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The Napoleonic Wars (Smithsonian History of Warfare)
By Gunther Rothenberg
HarperCollins Publishers, Inc.Copyright ©2006 Gunther Rothenberg
All right reserved.
The Transformation of War
and the Emergence of
When darkness fell on 2 December 1805 the battle of Austerlitz came to a close. From his command post Emperor Napoleon watched the rout of the Austrian and Russian troops south of the Pratzen Heights. Further north the sounds of combat were fading as a Russian corps disengaged. When the emperor ordered a general ceasefire at 5 p.m. the enemy army had ceased to exist as an effective force and the will of his opponents to continue the war had been destroyed.
While Napoleon, then General Bonaparte, had made an impressive debut in Italy in 1796-7, the battle of Austerlitz was the triumphant finish to a campaign unprecedented in its sweep, speed and results. In little over three months, the emperor had projected his army from the Channel coast into the heart of central Europe, changed the balance of power in Germany, and effectively ended the Third Coalition against France. The swift and decisive operations awed contemporaries. Carl von Clausewitz, the great interpreter and philosopher of war, pronounced Napoleon the 'god of war', and the campaign set the pattern for the mobile, offensive and ruthless style of war, calledNapoleonic.
Military reforms before the French Revolution
The Napoleonic style was a synthesis of reforms and innovations suggested by others. His original contributions were few and mostly confined to the higher levels of warfare. But Napoleon systematized and elaborated reforms already under way and, with his personal genius, created the most effective army of its time, transforming the art of war itself. The arms and equipment as well as the troop types in his armies remained almost identical with those of Frederick the Great or even Marlborough. What had changed were the size of armies, their organization, command and control, and, above all, the ends for which they were employed, with the decisive, war-ending battle their paramount objective.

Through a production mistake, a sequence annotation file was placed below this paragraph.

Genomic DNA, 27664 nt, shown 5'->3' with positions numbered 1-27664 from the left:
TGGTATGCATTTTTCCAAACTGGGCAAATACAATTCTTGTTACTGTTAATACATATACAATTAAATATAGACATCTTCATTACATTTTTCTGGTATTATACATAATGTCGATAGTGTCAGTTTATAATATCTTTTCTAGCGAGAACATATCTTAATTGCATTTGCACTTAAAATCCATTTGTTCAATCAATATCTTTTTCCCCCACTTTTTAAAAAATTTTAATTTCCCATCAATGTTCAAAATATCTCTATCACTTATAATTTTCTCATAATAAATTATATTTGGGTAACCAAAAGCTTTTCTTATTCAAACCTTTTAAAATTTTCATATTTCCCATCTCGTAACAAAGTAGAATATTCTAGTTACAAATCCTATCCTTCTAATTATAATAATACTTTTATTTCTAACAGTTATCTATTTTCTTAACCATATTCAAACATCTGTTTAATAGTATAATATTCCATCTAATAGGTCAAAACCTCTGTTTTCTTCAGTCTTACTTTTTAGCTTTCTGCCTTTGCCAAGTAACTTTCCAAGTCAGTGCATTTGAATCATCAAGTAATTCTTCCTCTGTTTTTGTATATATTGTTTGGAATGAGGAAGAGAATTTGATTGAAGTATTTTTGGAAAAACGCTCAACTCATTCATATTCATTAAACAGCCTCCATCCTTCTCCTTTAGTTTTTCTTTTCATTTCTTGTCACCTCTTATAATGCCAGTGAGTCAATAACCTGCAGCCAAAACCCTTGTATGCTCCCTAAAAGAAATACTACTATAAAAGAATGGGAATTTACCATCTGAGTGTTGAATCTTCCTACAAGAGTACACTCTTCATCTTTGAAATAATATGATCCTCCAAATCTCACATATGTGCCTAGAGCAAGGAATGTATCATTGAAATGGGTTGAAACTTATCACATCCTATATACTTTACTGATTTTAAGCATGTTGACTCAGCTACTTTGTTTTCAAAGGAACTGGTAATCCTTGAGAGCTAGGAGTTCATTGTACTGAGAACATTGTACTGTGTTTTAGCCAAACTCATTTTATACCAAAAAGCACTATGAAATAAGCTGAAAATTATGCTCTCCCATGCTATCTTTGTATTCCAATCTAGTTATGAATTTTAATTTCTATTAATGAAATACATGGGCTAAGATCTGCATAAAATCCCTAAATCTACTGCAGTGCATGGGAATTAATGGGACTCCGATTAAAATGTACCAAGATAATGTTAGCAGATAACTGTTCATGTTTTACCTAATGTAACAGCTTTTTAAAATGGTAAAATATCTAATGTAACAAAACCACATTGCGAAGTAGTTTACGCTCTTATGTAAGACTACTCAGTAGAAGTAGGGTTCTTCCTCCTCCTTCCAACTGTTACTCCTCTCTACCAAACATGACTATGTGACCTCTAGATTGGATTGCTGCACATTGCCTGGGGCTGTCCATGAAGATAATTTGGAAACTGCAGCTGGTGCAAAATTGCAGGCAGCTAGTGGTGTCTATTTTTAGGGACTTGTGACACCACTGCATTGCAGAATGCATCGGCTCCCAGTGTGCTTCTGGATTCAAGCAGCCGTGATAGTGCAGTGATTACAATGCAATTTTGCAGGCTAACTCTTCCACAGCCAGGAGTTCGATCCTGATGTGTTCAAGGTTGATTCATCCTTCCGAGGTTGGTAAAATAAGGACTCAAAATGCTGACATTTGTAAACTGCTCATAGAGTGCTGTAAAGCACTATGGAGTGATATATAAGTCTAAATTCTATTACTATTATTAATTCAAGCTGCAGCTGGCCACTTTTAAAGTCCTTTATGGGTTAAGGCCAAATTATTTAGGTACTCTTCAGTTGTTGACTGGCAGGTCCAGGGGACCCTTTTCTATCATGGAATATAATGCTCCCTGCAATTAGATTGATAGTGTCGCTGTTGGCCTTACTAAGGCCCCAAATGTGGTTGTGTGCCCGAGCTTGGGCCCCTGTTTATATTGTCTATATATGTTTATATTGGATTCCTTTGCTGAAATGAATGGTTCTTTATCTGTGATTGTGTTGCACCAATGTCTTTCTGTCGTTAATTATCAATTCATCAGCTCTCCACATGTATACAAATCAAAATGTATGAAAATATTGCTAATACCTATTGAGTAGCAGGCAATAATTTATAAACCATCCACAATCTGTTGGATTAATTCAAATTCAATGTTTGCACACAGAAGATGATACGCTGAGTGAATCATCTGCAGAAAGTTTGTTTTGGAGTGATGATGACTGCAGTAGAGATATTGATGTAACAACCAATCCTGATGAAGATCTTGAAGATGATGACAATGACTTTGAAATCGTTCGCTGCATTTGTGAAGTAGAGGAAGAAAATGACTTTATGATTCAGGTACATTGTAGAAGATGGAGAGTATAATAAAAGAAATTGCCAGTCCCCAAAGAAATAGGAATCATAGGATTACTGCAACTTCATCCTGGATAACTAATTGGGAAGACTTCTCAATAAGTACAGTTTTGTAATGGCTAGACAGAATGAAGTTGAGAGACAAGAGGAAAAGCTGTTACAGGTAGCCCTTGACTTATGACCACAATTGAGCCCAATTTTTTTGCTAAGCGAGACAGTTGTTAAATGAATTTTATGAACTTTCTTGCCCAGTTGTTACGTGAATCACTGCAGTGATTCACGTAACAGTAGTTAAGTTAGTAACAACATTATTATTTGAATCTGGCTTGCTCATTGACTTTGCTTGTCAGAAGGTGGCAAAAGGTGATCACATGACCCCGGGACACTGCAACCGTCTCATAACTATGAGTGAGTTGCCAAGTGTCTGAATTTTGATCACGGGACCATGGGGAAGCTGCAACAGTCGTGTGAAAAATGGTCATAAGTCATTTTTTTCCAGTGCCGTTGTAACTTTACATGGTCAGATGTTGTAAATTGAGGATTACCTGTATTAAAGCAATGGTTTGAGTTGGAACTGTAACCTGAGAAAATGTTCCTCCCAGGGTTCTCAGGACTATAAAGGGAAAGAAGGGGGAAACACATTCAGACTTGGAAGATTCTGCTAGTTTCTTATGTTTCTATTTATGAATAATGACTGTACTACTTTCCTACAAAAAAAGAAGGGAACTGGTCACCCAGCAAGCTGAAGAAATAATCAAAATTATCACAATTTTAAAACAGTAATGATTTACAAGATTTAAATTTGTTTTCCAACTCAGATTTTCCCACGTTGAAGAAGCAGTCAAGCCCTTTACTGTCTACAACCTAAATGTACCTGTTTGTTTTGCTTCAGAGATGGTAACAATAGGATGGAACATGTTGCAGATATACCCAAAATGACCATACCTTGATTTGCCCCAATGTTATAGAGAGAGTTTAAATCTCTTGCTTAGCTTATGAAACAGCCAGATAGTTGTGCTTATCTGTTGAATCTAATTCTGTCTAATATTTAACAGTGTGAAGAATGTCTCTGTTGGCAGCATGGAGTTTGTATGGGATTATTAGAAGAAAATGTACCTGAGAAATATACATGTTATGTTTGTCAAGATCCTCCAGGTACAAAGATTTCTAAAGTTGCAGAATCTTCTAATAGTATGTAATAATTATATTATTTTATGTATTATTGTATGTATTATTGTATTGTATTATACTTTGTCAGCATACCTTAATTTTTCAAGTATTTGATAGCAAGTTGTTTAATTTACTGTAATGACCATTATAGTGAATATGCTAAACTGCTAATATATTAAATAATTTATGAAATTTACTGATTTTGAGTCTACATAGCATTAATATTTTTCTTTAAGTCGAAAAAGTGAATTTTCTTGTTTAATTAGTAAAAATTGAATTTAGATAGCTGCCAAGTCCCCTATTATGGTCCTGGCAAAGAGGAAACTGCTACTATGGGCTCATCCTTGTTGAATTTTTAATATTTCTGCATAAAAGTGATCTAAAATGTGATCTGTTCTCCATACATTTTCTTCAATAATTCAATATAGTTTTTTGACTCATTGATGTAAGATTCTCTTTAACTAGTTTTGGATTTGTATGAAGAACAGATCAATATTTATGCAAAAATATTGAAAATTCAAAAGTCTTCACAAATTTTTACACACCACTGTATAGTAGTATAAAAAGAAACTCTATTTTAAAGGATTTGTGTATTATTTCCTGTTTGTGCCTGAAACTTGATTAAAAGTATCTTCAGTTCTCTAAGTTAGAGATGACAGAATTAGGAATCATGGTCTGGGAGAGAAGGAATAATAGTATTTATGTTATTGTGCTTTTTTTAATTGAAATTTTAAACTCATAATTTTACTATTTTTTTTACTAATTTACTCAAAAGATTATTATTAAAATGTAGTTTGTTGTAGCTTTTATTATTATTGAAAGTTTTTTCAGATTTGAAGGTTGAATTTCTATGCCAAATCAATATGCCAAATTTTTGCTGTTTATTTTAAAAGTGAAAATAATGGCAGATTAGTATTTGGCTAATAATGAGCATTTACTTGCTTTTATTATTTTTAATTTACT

In the century before the French Revolution wars had become formal affairs, pursued with limited means for limited objectives by highly trained and brutally disciplined professional armies, commanded, especially in the higher ranks, by an aristocratic cousinage. Lacking ideological or national motivation, with limited agricultural, financial, industrial and chiefly manpower resources, operations were restricted in scope and intensity. Battles were avoided because heavy casualties, coupled with desertions, proved too costly for victors and vanquished alike. Wars commonly ended with the exhaustion of finances and manpower rather than with a decisive battle.
These constraints disappeared or were modified to a substantial degree in the latter decades of the eighteenth century. The shift from subsistence to surplus farming provided food which enabled Europe's population to roughly double. After Russia with 44 million, France, rising from 18 to 26 million by 1792, was the most populous country. The Habsburg Empire doubled its population from 9 to 18 million, roughly the same figure as Britain, while the population of all German states combined rose from 10 to 20 million. The agricultural economies of eastern and central Europe absorbed this increase in population, but in densely populated France it was only partially integrated, the remainder constituting a volatile urban mass -- manpower for the armies of the Revolution and Napoleon. This demographic shift coincided with the early Industrial Revolution; output of iron and textiles greatly increased, and the early stages of mass production meant that arms and equipment could be supplied for the much-expanded military establishments. The expansion of industry, overseas trade and the improved means of administration and taxation provided better finances, especially in England where national income nearly doubled between 1712 and 1792.